Tuesday, September 28, 2010

Low Gas Price Shuts Wells

According to a report from Reuters, ConocoPhillips (NYSE:COP) CEO Jim Mulva revealed at an industry conference Monday that the company has shut-in some onshore North American natural gas production due to low prices. 

"We've had a small amount of production that we've shut in because we feel it's not that economic to produce," the executive told Reuters. "And so we'd rather keep it in the ground for when we can produce it at a later date." 

Natural gas is currently trading on the Henry Hub at about $3.75 per mmbtu. 

While the company is stopping some natural gas production onshore the US and Canada, ConocoPhillips is looking to increase investments in “liquids rich” shale plays, such as the Eagle Ford in South Texas, Mulva added. 

Investments in the Eagle Ford Shale play of South Texas and the Bakken Shale play of North Dakota have skyrocketed because these formations include both natural gas and oil, allowing operators to profitably produce oil while natural gas prices are low and wait to produce natural gas until prices creep back up.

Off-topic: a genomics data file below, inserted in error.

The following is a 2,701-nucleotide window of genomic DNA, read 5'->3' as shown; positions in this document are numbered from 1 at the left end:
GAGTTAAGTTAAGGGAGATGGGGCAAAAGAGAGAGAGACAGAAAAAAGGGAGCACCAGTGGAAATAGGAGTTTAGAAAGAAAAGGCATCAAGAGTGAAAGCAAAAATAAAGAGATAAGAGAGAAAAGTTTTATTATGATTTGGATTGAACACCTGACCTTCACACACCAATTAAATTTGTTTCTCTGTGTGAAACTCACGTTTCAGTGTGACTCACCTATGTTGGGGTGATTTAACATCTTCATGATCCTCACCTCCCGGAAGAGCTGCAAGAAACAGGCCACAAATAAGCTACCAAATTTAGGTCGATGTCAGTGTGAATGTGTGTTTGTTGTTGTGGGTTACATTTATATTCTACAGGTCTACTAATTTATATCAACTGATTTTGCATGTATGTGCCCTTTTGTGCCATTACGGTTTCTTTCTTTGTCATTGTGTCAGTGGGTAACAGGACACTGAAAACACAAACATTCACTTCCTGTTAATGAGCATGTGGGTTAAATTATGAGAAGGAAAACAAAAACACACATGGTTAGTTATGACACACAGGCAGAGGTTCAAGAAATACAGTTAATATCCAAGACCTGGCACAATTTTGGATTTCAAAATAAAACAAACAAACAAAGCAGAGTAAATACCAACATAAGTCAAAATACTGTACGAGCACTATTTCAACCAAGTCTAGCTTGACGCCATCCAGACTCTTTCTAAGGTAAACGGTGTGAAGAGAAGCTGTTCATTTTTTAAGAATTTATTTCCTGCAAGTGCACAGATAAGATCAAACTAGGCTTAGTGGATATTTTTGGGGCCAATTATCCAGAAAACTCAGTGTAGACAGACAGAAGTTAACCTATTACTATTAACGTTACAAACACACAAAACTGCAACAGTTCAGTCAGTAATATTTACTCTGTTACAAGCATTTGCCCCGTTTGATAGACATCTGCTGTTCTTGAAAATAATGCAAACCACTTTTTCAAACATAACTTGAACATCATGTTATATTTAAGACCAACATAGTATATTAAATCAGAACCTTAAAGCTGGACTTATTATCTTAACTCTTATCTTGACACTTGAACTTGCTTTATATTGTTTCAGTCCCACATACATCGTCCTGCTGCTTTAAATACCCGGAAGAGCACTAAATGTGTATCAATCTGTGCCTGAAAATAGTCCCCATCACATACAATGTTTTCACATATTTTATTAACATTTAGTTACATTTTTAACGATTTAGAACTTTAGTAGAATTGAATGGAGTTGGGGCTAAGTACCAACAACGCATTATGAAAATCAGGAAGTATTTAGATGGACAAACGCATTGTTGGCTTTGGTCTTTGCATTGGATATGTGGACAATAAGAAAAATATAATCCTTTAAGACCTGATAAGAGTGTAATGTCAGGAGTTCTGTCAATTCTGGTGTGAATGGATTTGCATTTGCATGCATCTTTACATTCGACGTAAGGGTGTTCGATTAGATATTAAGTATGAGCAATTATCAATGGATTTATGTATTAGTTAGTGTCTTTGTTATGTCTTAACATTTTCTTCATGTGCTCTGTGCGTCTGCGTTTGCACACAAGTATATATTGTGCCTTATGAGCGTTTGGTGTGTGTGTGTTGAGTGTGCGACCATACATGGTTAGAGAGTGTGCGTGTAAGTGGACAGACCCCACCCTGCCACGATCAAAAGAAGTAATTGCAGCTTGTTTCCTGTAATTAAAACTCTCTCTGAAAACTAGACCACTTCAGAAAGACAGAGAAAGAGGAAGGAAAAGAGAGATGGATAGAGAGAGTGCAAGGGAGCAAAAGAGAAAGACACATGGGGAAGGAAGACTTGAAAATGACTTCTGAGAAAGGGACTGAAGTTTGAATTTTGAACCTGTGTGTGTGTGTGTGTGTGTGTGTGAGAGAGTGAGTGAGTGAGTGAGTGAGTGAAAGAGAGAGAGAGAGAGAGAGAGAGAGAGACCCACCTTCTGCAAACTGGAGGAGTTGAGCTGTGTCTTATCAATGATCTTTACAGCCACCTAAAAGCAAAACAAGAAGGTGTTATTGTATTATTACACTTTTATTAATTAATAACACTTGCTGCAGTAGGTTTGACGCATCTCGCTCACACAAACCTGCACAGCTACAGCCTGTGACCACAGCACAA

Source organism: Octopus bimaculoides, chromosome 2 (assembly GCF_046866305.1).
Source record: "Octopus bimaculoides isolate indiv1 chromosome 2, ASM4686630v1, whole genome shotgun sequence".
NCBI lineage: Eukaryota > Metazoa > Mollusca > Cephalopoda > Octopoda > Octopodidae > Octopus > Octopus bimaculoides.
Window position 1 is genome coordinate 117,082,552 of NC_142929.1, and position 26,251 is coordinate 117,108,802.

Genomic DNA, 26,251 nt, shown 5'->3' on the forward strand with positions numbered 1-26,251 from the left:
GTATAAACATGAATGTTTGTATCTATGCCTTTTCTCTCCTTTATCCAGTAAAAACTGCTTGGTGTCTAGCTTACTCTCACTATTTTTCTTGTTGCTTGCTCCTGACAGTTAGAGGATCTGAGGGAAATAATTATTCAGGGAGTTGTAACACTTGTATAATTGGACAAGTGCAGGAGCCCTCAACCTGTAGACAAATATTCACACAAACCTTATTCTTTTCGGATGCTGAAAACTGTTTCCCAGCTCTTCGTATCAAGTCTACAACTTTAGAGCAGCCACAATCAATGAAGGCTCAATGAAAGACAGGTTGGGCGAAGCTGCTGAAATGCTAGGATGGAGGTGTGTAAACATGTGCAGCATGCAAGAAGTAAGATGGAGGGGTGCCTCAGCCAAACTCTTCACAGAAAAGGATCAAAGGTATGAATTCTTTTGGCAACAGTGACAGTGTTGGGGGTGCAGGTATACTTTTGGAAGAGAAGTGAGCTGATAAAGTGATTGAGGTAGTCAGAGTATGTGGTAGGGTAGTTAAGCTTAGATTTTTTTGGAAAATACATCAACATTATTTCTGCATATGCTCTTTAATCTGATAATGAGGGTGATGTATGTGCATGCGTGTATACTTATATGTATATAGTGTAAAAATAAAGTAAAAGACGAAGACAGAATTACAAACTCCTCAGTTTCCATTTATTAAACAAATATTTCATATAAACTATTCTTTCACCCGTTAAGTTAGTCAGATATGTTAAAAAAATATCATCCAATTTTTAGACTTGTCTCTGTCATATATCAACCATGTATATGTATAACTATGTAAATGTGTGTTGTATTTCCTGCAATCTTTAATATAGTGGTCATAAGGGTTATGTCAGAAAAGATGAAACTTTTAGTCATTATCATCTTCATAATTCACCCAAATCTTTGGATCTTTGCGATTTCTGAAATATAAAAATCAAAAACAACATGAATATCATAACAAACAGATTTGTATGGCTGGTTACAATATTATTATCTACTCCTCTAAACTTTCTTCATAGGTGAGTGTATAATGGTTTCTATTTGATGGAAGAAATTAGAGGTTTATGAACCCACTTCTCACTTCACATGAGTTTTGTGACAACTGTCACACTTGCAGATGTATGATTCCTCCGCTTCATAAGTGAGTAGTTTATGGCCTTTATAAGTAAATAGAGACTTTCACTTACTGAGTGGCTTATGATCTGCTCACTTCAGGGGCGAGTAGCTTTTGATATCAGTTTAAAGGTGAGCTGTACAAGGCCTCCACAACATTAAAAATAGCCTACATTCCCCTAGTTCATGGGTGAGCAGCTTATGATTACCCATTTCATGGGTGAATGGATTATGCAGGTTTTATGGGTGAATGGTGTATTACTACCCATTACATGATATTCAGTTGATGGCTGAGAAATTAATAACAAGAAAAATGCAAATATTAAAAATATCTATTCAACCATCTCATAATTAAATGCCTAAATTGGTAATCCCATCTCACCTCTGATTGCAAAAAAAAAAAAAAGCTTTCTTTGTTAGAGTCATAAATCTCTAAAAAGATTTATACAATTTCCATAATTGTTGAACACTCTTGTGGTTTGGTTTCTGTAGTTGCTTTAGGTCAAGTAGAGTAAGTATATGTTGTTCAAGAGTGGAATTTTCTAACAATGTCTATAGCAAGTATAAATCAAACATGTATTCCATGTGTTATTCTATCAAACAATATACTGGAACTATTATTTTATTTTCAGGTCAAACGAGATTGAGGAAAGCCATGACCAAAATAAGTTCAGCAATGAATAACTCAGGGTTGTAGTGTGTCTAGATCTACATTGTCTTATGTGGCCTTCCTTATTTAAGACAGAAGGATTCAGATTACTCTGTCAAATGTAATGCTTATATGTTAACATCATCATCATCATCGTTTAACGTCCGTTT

There has been a marked increase in natural gas production in the continental US with improvements to drilling and recovering techniques that have tapped the vast shale plays across the nation. The Marcellus Shale play in northeastern US is estimated to be the second largest natural gas field in the world. 

Because of the increased natural gas production – and the great possibility for more production – the US may become a natural gas exporter, via LNG. Three LNG receiving terminals have already petitioned the US government to be able to switch to export. 

Should that happen, the natural gas production in the US and prices should rebound substantially. As it is, many of the major producers are heavily invested in natural gas exploration and development, not only in the US shale plays, but also in the vast natural gas resources being developed offshore Western Australia.

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